There is increasing evidence that from about 10,000BCE, after people settled and started tending crops and domesticating animals, that diet improved, health improved and longevity started to rise. Despite the fact that nothing was written down, there were no birth certificates and memory can play tricks on us even today, we can learn a lot about longevity from archaeology. By inspecting bones from Bronze Age burial sites all around the Mediterranean from ancient Egypt to Iberia, we can discover a lot about how long early civilised people might have lived and died[i].
I discovered the Argaric civilisation by chance, because these people lived in the same village that I do in south eastern Spain. Even though four millennia separate me from their habitation of Mojácar, I feel an affinity for these people, who like me lived in a small village on a hillside, overlooking the meandering Rio Aguas. This river is bone dry in summer, but after winter rains, it swells, bursting its banks and streams fertile mud across the dead flat fields that flank it. The river flows on, into the Mediterranean half a kilometre away, where it deposits the last of its muddy load, producing a cloud of debris that attracts feeding fish in multitudes. The village I live in today owes its existence to medieval Moorish invaders, but underneath the blocky whitewashed houses we live in, there is evidence of much a earlier community. Even though I have lived here on and off for over forty years, I didn’t know anything about the Bronze Age settlers until I happened to have a little time to kill one day in Almeria’s new archaeological museum.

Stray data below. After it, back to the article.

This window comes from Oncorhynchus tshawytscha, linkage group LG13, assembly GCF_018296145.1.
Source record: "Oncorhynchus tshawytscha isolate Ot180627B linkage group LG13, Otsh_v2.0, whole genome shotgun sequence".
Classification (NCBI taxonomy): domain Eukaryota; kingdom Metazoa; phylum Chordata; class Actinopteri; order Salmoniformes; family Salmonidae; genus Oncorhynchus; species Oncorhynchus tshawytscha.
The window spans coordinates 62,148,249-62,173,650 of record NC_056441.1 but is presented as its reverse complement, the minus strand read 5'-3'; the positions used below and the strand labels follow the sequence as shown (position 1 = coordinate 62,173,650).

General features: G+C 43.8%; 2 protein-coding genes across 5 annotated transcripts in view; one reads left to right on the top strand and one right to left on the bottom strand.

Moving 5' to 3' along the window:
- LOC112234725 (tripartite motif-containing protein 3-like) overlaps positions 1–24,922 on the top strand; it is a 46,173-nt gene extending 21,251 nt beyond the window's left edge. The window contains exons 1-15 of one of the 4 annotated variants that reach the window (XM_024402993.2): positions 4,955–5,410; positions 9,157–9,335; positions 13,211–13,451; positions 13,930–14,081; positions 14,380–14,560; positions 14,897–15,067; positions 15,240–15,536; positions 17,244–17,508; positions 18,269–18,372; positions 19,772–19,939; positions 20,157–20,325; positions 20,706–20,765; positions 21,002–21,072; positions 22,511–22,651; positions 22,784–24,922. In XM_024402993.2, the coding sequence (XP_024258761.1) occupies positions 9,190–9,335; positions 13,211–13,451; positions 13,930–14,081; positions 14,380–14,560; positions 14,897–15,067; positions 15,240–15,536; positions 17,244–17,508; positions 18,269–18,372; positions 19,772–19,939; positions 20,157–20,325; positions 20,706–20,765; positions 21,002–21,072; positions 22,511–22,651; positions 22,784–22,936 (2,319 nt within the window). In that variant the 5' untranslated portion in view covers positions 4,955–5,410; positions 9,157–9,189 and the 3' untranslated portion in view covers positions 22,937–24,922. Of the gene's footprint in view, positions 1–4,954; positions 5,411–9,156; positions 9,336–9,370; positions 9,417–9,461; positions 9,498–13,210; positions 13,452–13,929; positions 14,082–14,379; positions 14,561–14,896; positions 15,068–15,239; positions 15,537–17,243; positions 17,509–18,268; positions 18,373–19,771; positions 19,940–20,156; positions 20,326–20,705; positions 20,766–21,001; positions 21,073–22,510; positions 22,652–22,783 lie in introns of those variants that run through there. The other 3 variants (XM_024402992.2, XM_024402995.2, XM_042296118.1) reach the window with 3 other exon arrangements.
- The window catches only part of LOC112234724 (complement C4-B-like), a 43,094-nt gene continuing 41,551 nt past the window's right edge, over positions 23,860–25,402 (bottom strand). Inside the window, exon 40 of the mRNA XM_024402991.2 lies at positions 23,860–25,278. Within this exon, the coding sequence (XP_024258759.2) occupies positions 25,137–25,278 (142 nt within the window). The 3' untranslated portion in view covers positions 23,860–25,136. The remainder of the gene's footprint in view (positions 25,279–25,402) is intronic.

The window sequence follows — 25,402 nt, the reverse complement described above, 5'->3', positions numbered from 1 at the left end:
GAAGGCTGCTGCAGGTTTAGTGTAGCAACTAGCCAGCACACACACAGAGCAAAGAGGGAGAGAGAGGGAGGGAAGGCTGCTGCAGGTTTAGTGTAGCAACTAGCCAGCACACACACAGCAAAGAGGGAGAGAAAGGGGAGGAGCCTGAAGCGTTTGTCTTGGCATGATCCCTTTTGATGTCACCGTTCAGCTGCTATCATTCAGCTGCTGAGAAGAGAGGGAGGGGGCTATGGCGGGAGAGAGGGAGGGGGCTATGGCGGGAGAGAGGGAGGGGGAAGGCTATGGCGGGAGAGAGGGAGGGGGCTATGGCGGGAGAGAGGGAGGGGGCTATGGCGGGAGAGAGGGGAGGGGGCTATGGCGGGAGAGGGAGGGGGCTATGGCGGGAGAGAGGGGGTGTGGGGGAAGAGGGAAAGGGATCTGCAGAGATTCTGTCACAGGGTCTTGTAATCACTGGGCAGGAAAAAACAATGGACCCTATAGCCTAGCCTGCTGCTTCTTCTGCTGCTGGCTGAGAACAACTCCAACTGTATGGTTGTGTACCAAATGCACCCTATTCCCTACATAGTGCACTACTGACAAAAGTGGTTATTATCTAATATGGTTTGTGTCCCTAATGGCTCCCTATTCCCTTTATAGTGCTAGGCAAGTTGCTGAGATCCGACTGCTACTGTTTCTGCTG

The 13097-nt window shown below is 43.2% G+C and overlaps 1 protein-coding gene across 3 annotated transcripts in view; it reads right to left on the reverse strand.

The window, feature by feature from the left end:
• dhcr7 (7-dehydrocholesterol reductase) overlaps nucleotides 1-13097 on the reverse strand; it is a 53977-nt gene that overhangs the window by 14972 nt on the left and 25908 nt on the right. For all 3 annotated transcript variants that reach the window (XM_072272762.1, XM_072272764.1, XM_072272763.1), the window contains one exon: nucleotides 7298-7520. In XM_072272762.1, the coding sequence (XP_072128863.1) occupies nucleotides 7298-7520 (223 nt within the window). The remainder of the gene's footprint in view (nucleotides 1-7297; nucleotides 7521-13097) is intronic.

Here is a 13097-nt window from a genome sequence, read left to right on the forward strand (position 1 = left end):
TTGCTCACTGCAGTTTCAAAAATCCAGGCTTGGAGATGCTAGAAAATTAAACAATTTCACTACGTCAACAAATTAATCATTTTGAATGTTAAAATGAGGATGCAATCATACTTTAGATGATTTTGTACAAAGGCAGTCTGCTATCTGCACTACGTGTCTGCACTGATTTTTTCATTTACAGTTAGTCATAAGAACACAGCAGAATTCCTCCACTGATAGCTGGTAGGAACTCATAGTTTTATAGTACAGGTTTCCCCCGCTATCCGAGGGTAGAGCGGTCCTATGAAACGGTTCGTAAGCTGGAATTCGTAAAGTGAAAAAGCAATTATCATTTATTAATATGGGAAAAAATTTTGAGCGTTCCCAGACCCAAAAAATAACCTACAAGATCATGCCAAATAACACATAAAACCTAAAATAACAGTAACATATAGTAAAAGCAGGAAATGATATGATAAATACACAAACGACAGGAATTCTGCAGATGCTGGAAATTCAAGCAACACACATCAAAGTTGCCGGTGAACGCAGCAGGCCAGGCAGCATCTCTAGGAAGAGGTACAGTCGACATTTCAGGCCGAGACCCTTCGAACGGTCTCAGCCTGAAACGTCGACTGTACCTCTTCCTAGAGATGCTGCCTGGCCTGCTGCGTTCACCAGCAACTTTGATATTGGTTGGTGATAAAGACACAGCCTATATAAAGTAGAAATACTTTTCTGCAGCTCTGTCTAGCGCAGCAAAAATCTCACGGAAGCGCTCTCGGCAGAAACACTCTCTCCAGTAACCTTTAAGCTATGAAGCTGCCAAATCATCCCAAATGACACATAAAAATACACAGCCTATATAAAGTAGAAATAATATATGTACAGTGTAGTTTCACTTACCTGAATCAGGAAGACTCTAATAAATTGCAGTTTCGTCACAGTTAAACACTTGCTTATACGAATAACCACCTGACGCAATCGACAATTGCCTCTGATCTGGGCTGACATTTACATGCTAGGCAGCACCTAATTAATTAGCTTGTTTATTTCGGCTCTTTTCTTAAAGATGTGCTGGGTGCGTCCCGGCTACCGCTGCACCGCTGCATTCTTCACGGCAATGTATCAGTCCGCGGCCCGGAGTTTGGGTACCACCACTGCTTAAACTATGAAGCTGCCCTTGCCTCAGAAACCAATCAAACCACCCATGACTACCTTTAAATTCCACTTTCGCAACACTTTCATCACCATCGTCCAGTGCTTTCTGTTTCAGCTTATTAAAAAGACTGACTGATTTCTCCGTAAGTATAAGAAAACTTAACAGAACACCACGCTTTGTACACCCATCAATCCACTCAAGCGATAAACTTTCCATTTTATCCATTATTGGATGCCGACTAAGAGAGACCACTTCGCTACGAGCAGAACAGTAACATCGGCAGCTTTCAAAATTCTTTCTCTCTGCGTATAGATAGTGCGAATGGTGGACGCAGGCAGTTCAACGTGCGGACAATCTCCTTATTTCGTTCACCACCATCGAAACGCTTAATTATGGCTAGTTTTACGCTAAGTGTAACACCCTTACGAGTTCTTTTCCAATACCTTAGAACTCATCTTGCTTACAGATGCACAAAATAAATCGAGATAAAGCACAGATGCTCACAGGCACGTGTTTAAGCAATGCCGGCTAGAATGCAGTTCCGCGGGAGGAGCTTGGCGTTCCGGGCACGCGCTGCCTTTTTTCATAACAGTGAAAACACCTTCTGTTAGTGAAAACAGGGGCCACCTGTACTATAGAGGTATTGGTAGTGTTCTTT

For over thirty years, and unbeknown to me and my neighbours, archaeologists have been working to unravel the story of this very early civilisation. I suspect they kept it pretty quiet because some of the tombs are richly adorned. In one a solid silver diadem has been found, and is now proudly displayed in the museum.